They invited other companies, organisations and governments to submit challenges and employees to coach/work with the teams, created during the Cooperathon, to solve these challenges.
The focus was on 4 different sectors; Health, Fintech, Smart City and Education.
During the course of the competition the teams are offered pertinent workshops on the newest entrepreneurial management methods (including Lean Startup type approaches) and access to experts and business mentors to help them create and start executing on their business model.
The financial cost to the participants is limited to the registration fee (ranges between 15 and 50CAD). The money collected from those fees is donated to a local charity. This year the Dr Julien Foundation was the recipient.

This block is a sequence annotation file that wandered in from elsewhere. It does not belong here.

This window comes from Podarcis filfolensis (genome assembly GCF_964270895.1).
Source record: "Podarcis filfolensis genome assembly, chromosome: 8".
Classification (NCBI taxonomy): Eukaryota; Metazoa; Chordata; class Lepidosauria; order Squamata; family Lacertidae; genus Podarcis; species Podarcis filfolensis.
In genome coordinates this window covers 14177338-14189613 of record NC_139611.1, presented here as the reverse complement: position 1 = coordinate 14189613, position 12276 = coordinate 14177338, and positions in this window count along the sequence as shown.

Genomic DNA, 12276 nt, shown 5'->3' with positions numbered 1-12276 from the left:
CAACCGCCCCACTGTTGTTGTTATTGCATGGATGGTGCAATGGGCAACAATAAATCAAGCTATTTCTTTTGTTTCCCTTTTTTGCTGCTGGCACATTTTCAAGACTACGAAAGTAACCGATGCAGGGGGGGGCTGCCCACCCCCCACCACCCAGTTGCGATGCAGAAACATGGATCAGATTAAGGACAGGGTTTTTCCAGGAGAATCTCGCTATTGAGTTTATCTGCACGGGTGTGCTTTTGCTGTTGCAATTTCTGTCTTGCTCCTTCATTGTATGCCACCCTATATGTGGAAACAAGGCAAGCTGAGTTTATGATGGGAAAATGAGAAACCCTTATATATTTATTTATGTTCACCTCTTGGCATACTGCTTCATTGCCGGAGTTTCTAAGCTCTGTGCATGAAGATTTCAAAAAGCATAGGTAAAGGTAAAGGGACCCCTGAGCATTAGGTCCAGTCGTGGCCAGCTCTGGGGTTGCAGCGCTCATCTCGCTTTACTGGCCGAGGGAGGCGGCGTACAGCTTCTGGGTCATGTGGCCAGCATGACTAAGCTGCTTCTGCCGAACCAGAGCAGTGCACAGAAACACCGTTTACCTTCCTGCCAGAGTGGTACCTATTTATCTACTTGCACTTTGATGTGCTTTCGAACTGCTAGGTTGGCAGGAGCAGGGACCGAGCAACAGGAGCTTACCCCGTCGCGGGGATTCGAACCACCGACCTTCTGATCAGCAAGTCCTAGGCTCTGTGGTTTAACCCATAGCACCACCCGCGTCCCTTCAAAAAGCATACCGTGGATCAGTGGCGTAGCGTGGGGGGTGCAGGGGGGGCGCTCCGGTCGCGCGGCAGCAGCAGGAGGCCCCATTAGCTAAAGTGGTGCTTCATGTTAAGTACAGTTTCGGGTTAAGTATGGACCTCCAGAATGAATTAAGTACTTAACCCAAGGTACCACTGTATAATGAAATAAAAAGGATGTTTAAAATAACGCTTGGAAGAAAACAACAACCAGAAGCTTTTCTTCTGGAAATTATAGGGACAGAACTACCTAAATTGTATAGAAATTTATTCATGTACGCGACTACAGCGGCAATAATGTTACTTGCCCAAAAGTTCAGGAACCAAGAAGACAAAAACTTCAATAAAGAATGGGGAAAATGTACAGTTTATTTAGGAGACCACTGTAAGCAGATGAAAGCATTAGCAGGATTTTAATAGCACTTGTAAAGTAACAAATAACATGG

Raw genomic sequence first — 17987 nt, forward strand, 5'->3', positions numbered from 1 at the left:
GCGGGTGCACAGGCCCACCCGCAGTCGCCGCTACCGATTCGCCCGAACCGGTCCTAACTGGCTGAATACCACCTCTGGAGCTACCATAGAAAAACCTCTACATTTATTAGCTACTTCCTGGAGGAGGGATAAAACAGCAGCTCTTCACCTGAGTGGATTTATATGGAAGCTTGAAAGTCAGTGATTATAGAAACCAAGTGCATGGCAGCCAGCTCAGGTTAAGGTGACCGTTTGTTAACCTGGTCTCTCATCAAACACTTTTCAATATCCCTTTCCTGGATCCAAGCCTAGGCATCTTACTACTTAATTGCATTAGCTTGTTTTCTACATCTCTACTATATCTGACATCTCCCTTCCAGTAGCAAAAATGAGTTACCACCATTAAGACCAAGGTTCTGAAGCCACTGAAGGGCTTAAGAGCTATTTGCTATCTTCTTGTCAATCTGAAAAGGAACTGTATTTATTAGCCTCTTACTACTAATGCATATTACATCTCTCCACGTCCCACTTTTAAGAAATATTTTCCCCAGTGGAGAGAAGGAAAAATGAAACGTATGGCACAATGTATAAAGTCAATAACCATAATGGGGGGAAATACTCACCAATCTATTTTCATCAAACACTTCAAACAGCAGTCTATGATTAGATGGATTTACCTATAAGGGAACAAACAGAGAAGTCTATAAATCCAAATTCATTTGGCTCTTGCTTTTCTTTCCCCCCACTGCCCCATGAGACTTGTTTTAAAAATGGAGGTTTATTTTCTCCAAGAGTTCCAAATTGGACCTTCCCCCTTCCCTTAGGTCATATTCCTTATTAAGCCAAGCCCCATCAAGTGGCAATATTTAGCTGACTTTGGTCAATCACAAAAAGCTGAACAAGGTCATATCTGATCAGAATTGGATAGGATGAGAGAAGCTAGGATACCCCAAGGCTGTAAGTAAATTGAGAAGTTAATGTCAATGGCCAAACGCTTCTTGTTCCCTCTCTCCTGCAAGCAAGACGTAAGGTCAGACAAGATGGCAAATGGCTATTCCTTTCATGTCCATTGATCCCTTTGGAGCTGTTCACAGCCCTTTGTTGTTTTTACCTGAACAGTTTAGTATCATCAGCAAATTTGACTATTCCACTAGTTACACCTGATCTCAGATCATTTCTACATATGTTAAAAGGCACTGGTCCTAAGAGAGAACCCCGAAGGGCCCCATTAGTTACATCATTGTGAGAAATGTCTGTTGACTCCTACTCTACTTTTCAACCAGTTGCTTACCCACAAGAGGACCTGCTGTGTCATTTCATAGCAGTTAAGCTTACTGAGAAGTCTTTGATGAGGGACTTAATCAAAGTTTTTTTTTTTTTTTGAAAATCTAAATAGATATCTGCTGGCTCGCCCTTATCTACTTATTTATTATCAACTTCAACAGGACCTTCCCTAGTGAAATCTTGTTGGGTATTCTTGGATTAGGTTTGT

Desjardins has a coop, social-democratic culture and this reflects on the criteria used to evaluate the projects.
Sustainability, environmental awareness and positive social impact are as important as the financial viability of a project. This type of event serves to show that open innovation can also be used to better society as a whole and bring companies, large and small, onboard to work on social issues.
Total prizes exceeded 100 000 CAD divided in multiple categories. Individual cash prizes ranged from 5 000 to 12 500CAD.
Other prizes included admission to a Silicon Valley accelerator program (with flight and lodging) for the Startup track, as well as incubator program admission and workspace for the other tracks.
Social impact of the Cooperathon
Such open innovation competitions serve multiple purposes.
- They bring out of basements great initiatives and projects that may otherwise not see the light of day.
- They help train fledgling entrepreneurs and quickly expand their network.